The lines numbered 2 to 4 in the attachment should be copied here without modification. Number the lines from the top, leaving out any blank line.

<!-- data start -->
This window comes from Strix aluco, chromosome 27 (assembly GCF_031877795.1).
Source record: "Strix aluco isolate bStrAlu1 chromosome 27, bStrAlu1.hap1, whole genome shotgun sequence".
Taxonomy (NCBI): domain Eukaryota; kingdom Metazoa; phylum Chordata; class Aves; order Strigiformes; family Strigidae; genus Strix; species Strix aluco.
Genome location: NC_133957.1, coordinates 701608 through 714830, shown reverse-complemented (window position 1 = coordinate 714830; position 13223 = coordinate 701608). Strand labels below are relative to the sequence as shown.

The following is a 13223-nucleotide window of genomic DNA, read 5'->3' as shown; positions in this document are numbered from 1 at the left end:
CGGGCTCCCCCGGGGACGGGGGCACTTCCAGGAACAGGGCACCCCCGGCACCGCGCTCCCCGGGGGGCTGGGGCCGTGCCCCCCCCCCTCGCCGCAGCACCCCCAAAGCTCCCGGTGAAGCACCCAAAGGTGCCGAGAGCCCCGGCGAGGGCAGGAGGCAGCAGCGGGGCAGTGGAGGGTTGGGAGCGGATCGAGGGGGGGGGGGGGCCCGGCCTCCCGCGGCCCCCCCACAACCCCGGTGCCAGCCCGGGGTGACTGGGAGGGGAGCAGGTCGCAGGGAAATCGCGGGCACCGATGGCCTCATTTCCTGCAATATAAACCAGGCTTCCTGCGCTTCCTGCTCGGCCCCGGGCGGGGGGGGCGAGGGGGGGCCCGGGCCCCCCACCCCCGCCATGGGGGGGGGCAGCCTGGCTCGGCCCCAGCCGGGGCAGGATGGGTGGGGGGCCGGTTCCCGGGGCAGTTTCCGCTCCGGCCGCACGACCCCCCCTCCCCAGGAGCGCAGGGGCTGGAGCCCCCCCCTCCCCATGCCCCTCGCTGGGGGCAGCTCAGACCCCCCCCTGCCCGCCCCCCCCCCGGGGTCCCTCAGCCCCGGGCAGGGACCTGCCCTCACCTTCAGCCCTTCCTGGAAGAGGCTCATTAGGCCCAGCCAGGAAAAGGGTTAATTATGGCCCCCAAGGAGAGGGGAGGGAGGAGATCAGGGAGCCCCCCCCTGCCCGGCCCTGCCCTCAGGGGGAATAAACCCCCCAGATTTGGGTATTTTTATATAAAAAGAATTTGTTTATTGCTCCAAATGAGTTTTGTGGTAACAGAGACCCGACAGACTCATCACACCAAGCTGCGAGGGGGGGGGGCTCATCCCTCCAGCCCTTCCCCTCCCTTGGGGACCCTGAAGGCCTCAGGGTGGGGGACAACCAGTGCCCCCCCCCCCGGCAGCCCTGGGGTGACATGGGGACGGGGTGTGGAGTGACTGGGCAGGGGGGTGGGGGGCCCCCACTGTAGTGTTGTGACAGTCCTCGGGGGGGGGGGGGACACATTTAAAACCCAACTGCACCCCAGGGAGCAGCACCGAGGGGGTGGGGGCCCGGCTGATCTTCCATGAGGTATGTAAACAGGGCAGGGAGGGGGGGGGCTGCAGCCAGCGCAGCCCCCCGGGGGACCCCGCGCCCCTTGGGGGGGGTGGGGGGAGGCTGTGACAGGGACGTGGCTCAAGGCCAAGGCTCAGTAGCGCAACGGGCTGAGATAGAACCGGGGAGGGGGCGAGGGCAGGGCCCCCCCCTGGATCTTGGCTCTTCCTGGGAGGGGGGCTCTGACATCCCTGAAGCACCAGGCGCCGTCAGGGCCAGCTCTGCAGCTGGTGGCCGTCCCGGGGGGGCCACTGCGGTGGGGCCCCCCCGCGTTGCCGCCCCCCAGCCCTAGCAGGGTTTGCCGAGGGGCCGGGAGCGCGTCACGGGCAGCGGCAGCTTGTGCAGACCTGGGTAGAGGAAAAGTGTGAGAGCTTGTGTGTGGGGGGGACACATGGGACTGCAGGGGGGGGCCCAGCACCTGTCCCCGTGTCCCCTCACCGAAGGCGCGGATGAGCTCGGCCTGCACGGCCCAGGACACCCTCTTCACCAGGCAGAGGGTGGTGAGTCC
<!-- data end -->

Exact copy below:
Source record: "Strix aluco isolate bStrAlu1 chromosome 27, bStrAlu1.hap1, whole genome shotgun sequence".
Taxonomy (NCBI): domain Eukaryota; kingdom Metazoa; phylum Chordata; class Aves; order Strigiformes; family Strigidae; genus Strix; species Strix aluco.
Genome location: NC_133957.1, coordinates 701608 through 714830, shown reverse-complemented (window position 1 = coordinate 714830; position 13223 = coordinate 701608). Strand labels below are relative to the sequence as shown.